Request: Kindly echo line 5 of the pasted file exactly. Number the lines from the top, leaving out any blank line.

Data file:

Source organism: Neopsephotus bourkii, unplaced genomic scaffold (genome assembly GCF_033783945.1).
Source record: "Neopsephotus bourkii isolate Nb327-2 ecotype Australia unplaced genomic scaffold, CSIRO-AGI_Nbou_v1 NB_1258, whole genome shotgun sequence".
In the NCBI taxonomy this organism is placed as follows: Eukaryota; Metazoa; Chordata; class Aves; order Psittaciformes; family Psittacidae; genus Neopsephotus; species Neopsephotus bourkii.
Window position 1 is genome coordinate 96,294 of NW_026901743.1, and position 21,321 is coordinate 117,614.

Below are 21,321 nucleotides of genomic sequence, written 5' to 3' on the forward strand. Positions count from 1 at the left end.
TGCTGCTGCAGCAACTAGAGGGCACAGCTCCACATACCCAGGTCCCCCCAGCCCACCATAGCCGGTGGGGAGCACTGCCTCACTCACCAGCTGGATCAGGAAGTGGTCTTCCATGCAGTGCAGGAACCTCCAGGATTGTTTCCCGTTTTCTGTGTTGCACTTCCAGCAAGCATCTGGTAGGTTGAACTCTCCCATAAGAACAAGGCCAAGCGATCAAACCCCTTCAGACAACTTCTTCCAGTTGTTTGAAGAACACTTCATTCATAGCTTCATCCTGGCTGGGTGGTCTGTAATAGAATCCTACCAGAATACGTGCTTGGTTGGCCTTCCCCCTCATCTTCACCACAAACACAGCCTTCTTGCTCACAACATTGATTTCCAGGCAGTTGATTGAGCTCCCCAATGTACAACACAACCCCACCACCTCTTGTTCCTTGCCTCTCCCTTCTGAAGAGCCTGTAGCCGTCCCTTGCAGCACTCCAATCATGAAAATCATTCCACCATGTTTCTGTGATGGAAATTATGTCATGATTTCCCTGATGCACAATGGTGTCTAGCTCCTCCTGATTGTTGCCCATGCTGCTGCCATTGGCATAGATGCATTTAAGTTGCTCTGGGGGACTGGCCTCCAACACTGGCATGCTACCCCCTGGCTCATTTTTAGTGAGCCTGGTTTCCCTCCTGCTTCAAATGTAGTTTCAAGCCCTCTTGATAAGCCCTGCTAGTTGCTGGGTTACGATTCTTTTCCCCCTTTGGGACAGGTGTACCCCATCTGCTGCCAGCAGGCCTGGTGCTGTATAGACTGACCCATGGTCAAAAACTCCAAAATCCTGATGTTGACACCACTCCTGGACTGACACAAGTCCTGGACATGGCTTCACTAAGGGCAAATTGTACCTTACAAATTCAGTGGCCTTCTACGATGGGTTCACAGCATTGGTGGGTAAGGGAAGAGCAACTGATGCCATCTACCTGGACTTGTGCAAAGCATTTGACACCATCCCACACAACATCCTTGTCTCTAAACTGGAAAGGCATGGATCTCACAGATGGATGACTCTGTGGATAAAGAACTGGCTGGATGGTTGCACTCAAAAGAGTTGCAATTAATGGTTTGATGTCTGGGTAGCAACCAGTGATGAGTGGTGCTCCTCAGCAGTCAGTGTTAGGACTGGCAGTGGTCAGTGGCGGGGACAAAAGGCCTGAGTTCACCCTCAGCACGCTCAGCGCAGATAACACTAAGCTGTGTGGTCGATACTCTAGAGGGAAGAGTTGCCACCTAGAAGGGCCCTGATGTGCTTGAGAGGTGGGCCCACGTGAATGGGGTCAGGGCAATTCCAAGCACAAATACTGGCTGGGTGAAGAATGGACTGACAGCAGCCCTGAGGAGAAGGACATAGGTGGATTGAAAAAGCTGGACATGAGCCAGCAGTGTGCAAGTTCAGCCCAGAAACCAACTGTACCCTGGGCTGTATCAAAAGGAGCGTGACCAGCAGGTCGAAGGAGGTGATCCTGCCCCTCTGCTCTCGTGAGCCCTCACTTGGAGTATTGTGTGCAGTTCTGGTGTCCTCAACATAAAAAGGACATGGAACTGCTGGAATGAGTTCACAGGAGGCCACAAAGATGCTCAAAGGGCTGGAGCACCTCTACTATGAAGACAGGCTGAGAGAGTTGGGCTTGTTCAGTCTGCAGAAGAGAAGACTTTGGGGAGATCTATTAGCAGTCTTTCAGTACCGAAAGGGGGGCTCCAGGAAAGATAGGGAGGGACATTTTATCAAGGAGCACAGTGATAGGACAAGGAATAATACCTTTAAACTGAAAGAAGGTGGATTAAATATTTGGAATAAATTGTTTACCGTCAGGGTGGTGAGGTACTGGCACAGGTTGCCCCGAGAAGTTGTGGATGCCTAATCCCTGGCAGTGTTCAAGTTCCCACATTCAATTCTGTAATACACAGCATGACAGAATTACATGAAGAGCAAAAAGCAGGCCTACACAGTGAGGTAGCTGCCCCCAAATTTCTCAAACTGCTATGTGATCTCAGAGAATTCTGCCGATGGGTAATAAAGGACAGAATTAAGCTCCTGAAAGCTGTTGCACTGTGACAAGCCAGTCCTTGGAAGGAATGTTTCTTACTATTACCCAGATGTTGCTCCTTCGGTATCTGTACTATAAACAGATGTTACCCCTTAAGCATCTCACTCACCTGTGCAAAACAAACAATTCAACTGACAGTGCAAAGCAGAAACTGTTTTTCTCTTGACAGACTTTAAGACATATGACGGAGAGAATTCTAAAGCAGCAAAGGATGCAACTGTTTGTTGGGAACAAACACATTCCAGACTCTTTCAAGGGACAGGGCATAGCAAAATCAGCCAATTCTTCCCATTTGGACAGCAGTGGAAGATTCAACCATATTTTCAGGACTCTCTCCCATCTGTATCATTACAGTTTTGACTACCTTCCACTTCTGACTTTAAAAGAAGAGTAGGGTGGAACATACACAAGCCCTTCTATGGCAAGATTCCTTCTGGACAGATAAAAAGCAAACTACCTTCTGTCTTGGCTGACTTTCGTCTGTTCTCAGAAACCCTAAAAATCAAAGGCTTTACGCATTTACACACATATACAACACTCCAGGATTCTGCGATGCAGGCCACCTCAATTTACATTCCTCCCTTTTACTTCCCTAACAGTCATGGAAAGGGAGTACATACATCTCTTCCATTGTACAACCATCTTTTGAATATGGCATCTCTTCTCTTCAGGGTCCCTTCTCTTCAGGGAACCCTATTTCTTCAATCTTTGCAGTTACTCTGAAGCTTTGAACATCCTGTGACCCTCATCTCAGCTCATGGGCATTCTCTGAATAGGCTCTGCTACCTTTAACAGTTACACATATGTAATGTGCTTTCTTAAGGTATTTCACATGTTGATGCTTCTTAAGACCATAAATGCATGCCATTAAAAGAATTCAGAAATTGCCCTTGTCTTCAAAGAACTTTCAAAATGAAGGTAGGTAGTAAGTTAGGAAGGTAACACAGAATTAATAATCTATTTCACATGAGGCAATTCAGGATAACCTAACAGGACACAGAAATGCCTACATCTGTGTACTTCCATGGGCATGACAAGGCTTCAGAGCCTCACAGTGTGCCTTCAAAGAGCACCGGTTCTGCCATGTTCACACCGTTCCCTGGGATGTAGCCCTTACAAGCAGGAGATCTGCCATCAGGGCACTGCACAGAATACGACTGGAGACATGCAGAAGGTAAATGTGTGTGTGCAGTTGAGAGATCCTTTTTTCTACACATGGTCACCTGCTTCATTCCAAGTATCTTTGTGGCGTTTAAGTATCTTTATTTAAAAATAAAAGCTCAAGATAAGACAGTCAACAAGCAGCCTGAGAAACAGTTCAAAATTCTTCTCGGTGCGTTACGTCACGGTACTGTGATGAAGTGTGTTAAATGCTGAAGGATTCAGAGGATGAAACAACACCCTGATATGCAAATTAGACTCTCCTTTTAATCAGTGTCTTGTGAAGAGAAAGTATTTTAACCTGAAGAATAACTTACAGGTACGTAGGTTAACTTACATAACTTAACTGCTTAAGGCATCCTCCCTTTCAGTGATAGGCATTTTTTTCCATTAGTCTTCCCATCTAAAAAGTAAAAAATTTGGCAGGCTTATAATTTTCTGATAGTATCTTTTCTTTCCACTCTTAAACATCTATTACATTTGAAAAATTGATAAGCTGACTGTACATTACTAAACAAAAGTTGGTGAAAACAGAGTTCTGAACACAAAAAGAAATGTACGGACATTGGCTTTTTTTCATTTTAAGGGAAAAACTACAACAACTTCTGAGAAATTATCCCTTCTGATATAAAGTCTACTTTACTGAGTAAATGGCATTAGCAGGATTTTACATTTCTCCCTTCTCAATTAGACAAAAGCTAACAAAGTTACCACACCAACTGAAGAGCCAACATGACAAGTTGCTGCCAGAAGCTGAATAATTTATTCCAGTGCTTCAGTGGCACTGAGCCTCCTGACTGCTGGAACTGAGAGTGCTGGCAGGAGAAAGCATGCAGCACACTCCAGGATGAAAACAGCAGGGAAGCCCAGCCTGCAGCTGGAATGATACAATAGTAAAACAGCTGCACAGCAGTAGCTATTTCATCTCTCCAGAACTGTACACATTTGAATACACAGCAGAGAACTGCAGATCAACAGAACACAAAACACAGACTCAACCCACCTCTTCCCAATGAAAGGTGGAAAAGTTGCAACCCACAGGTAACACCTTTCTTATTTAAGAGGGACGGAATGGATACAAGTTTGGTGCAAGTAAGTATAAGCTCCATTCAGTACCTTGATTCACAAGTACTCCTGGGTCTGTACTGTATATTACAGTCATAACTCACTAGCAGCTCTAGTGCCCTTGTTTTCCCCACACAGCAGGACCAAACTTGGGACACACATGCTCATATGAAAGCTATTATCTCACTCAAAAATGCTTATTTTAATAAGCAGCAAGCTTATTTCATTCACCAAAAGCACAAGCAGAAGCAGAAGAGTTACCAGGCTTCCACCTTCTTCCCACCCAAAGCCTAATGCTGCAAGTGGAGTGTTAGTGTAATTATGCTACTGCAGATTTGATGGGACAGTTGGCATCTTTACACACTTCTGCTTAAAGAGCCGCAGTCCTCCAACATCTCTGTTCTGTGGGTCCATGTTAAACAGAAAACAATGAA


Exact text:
Below are 21,321 nucleotides of genomic sequence, written 5' to 3' on the forward strand. Positions count from 1 at the left end.